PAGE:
Review: Daredevil, Volume 1 – Devil at Bay

Daredevil 1 Devil at BayIn the lead up to the launch of Marvel’s first Netflix show, Daredevil – which is fantastic, by the way – I delved into Matt Murdock’s recent adventures in the form Devil at Bay, the first volume of Daredevil under the Marvel Now! label. Unlike many of the Marvel Now! books, Daredevil maintained its preceding creative team of writer Mark Waid and illustrator Chris Samnee – and for good reason. Waid and Samnee revitalised Daredevil after too many years of dark, harrowing and overly-gritty stories, which eventually (in this reader’s opinion) outstayed their welcome. It’s incredible how a slight shift in tone reinvigorated my interest; not that the series is suddenly sunshine and lollipops, but by leaning more into its superhero roots, Daredevil has once again become a Must Read series.

Following the events of its preceding volume, Matt Murdock has been outed as Daredevil, and thus been disbarred from practicing law in New York. Determined to continue serving the people as both a masked crusader and as a lawyer, Matt and his new partner, Kirsten McDuffie, have moved to San Francisco. Coincidentally, so has Daredevil’s long-time nemesis, The Owl, who’s none too pleased at Daredevil’s new base of operations; neither is the enigmatic vigilante The Shroud. This trio’s confrontation is the core storyline in Devil at Bay, and emphasises the intriguing directions Daredevil’s new status quo can take.

Beyond the Owl / Shroud / Daredevil skirmish, this volume also presents the ‘death’ of Foggy Nelson, in a wonderfully entertaining single issue, which sees the portly Foggy save New York from certain annihilation. It’s delightfully preposterous, but incredibly heartfelt, and showcases the deft line treaded by Waid and Samnee. The artist’s layouts are never less than ingenious; Samnee is one of the best storytellers in comics, with a wonderful knack of producing emblematic moments that deserve framing. Highlights here include Matt Murdock, clad in a suit and tie, dropping into a fiery death trap, and Daredevil’s fist careening into the face of a hovering villain.

Devil at Bay also includes the short story Daredevil: Road Warrior, originally released as a digital-only tale. Written by Waid, and illustrated by his frequent collaborator Peter Krause, Road Warrior explains Matt and Kirsten’s journey from New York to San Francisco; which, as you can imagine, takes several unexpected detours when a man without a heartbeat snares Matt’s attention. It’s an action-packed romp, and deals with a complicated moral issue over what it truly means to be alive, and is a nice counterpart to Waid and Samnee’s story.

Daredevil, Volume 1: Devil at Bay is a delight. Readers jumping in from the Netflix show might be startled by the comic’s lighter tone – but they’ll be appeased by the grittier runs by writers Miller, and Bendis, and Brubaker. But for everyone else, those just seeking a quality superhero comic, should look no further.

Review: Daredevil – The Man Without Fear by Frank Miller and John Romita Jr.

Man Without FeaIn my youth, Daredevil never ranked highly on my list of super-heroes. I started reading comics in the mid-nineties, and was only ever exposed to the character in team-ups with Spider-Man; and that was plenty. I didn’t seek out any more Daredevil stories, and for many years was contented with my decision. Besides, DC Comics was where my head was at; Superman, Batman and Green Lantern, rather than the Marvel universe.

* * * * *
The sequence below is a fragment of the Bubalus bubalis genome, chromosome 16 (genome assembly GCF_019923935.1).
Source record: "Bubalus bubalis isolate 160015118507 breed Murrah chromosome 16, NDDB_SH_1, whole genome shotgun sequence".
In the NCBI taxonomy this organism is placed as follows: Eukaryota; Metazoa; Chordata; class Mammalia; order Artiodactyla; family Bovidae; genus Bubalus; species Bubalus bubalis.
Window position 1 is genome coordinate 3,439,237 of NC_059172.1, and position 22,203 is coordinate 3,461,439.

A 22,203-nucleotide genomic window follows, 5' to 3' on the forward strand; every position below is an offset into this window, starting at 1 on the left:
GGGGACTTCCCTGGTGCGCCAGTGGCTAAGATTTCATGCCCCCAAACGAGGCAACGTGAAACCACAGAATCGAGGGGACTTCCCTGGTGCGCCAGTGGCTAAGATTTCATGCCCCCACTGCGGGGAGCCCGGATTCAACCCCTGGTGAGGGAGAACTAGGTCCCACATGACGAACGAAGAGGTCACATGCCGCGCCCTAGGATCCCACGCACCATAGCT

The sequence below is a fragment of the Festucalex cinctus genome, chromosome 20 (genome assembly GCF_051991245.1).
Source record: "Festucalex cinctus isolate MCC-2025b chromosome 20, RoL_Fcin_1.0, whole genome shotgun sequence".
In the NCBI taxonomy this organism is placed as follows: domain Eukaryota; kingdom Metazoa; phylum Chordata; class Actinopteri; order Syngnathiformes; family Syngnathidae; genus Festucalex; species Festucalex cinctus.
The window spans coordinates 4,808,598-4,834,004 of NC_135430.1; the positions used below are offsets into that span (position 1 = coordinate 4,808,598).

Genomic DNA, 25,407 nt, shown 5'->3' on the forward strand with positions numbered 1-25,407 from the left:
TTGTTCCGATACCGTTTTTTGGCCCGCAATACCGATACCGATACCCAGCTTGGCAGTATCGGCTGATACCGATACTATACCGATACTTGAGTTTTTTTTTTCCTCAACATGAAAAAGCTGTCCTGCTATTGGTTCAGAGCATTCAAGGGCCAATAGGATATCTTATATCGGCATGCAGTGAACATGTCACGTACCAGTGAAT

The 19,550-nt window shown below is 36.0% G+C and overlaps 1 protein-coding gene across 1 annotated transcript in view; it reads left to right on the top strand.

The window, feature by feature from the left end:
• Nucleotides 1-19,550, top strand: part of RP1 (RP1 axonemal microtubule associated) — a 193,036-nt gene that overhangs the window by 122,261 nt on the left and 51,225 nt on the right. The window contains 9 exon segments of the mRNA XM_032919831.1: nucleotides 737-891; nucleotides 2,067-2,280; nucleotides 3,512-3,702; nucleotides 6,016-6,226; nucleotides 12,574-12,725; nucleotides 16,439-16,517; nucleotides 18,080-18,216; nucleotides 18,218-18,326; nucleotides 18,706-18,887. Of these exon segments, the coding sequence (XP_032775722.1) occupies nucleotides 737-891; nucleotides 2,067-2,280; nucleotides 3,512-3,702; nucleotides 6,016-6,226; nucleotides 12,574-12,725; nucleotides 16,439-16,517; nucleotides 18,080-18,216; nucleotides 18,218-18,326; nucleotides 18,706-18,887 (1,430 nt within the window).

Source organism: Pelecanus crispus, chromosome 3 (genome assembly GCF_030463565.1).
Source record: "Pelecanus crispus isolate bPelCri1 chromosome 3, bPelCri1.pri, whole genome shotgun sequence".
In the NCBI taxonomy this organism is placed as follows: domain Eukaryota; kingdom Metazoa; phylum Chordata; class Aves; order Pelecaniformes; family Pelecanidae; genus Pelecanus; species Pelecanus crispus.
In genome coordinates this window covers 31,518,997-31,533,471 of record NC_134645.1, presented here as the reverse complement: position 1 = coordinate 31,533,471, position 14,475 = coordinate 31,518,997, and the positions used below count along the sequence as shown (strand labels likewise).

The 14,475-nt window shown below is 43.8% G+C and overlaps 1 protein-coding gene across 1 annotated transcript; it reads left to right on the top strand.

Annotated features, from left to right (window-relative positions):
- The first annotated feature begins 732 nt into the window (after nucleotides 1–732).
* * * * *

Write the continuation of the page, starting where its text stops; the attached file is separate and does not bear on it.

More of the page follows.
But as years passed, I began to hear whispers about Frank Miller’s run on the series – a creator I knew exclusively through his seminal work on Batman. Even that wasn’t enough to sway me, though my interest was undeniably piqued. Then came Brian Michael Bendis’ take on the character, quickly followed by Ed Brubaker’s – two of my all-time favorite writers in comics – whose creative powers enticed me into the world of Matt Murdock; and from there, I delved backwards, powered through Miller’s Daredevil work.

I’ve been reading the character ever since.

Lately I’ve been reading several origin stories, purely by happenstance rather than design. THE MAN WITHOUT FEAR was originally a five issue limited series by Frank Miller and perhaps my favorite artist in the business, John Romita Jr, which detailed Daredevil’s origin. The best thing about it is that it’s purely character-focused; Murdock doesn’t appear in costume until the very end. This is the story of the man behind the mask, and the failures and successes that drove him to don the spandex.

Raised by a single father, an over-the-hill prize-fighter whose sole objective in life is to see his son live a better than life than he has, Murdock’s life is irrevocably changed when he’s blinded by radioactive materials while saving the life of an old man. This radioactive material enhances Murdock’s other senses, however – and with the aid of the enigmatic Stick, he learns to control and heighten these developed senses even further. Despite his lack of sight, Murdock is trained, and becomes, the ultimate warrior; but THE MAN WITHOUT FEAR exposes his lack of discipline when an innocent is killed through his actions, and the long path towards attaining it.

Miller utilizes a terse third person narrative in THE MAN WITHOUT FEAR; from the keyboard of a lesser writer, these captions might seem overbearing, but Miller is no rookie, and he encapsulates the perfect tone, hints of noir tinged with a super-hero flavour – a difficult balance. Coupled with Romita Jr’s artwork – which has never looked better – it’s stunning collection, which perhaps doesn’t quite hit the heights of Miller’s ground-breaking BORN AGAIN, but comes awfully close.